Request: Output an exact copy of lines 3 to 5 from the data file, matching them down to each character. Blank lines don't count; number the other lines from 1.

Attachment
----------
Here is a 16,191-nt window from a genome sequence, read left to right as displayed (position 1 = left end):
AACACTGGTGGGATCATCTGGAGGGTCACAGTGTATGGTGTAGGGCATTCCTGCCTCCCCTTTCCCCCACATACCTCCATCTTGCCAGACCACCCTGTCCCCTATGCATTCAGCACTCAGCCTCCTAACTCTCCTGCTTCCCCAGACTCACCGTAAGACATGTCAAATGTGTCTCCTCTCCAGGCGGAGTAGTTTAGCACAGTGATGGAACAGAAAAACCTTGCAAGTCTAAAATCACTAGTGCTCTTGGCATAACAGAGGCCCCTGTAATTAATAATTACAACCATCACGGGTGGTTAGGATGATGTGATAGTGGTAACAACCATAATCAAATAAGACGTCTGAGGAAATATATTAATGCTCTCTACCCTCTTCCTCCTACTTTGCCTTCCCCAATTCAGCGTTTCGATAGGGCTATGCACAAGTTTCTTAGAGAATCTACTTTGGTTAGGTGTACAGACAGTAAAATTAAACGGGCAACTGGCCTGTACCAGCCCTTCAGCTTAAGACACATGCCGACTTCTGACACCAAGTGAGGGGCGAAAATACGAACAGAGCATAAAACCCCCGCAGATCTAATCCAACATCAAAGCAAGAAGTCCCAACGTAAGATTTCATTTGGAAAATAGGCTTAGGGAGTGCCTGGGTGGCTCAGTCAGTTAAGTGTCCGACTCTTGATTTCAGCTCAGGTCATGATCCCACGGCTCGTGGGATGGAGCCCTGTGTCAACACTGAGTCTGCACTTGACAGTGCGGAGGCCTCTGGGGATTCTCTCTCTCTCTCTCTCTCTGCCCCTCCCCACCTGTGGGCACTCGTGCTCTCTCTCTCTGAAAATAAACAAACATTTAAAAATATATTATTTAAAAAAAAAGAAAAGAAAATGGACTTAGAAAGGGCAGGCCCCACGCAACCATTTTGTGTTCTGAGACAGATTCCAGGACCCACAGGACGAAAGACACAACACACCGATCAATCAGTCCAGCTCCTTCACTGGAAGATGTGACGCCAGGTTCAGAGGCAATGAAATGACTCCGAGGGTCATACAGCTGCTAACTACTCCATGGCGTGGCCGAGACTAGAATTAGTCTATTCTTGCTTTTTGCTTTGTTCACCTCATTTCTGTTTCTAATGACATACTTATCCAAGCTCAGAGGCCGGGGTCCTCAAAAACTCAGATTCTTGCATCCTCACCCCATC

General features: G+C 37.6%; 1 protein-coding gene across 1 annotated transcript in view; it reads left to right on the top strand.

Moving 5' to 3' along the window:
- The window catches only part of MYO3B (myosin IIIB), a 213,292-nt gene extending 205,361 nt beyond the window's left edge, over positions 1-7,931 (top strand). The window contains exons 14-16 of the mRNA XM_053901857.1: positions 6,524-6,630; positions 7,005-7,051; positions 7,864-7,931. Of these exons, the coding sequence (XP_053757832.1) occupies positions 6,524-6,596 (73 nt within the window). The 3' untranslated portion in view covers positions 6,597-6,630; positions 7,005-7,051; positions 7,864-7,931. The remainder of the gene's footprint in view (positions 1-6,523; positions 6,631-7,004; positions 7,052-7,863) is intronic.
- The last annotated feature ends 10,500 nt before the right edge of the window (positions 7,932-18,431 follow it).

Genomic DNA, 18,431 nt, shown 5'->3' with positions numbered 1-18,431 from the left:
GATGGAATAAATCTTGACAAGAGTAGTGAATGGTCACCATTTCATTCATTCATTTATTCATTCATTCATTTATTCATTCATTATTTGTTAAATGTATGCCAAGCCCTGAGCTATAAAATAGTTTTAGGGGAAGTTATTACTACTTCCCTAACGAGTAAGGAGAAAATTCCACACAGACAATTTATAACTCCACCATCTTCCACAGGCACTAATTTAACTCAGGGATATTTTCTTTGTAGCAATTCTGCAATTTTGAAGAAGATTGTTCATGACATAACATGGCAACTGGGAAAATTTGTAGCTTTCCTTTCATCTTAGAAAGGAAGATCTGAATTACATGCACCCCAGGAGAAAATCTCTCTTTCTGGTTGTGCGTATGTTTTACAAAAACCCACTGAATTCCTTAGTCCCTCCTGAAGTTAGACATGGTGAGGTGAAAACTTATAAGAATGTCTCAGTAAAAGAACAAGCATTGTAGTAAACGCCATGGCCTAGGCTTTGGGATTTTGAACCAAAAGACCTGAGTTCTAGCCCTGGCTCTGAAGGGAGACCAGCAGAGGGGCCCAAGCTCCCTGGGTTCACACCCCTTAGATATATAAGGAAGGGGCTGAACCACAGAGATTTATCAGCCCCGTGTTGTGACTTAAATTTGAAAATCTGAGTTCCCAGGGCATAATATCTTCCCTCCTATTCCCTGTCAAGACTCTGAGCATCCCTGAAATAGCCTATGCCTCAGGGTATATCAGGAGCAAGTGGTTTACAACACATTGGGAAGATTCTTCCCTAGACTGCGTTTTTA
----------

General features: G+C 37.6%; 1 protein-coding gene across 1 annotated transcript in view; it reads left to right on the top strand.

Moving 5' to 3' along the window:
- The window catches only part of MYO3B (myosin IIIB), a 213,292-nt gene extending 205,361 nt beyond the window's left edge, over positions 1-7,931 (top strand). The window contains exons 14-16 of the mRNA XM_053901857.1: positions 6,524-6,630; positions 7,005-7,051; positions 7,864-7,931. Of these exons, the coding sequence (XP_053757832.1) occupies positions 6,524-6,596 (73 nt within the window). The 3' untranslated portion in view covers positions 6,597-6,630; positions 7,005-7,051; positions 7,864-7,931. The remainder of the gene's footprint in view (positions 1-6,523; positions 6,631-7,004; positions 7,052-7,863) is intronic.